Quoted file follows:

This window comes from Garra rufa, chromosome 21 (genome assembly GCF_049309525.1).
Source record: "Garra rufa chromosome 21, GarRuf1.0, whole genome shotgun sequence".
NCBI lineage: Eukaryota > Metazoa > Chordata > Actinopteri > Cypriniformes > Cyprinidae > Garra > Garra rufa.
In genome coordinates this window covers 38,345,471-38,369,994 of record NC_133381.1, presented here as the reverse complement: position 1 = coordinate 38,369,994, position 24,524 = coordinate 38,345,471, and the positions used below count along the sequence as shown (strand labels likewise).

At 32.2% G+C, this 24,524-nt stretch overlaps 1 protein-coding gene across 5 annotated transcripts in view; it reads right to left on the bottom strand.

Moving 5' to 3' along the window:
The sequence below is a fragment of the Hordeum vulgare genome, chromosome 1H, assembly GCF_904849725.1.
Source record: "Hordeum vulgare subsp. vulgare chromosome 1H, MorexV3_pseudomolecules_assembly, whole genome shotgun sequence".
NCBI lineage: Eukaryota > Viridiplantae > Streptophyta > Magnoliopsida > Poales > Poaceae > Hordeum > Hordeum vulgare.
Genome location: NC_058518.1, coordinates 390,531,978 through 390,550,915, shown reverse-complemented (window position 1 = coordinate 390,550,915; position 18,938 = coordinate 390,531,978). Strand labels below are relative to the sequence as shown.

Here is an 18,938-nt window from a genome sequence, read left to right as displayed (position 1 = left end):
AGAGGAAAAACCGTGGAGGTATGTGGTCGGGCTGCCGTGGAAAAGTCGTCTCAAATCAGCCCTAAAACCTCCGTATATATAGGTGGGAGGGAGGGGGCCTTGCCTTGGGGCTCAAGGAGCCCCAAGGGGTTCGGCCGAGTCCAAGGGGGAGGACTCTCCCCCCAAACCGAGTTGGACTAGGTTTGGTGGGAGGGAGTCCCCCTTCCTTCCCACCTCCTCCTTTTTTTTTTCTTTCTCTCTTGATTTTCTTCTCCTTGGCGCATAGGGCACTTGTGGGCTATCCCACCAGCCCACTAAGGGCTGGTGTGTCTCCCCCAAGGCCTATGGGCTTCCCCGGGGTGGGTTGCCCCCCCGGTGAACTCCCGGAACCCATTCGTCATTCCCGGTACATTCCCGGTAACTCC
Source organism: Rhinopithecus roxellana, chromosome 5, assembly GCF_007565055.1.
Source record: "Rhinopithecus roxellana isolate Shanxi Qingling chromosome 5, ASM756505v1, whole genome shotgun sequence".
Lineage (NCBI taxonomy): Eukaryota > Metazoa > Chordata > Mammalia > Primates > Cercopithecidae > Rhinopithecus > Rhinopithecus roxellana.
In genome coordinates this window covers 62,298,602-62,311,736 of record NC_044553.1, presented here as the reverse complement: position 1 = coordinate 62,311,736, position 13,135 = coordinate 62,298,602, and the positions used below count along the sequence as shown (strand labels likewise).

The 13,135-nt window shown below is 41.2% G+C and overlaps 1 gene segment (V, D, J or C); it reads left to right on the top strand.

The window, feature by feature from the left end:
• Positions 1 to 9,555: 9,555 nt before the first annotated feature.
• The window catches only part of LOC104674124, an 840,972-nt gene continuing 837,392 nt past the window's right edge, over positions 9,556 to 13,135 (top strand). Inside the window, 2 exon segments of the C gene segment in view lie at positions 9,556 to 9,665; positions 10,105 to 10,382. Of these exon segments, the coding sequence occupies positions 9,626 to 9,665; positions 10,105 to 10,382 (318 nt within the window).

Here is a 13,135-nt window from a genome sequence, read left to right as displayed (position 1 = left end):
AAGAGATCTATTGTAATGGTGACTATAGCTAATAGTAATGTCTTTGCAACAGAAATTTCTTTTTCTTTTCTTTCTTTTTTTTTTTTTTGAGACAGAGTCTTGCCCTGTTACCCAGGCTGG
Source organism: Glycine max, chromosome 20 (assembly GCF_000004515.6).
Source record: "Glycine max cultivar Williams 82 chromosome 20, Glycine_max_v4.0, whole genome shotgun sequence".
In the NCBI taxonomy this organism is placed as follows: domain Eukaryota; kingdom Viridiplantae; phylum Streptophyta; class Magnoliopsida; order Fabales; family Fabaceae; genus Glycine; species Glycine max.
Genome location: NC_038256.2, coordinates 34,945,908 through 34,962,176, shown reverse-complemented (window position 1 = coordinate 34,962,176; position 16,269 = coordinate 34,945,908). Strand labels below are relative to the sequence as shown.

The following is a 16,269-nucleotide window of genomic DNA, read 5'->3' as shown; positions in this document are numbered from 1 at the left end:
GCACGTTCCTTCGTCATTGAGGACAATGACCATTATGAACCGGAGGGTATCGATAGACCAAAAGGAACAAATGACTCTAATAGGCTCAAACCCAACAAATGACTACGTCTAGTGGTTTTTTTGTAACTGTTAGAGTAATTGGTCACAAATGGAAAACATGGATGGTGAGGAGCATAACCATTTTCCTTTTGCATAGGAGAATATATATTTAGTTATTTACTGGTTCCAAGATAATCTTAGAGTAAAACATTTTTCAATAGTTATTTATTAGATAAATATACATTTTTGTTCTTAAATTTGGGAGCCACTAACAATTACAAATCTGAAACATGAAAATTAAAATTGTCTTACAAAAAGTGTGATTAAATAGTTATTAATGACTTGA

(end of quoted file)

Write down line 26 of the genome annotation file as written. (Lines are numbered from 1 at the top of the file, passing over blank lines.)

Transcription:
Genome location: NC_038256.2, coordinates 34,945,908 through 34,962,176, shown reverse-complemented (window position 1 = coordinate 34,962,176; position 16,269 = coordinate 34,945,908). Strand labels below are relative to the sequence as shown.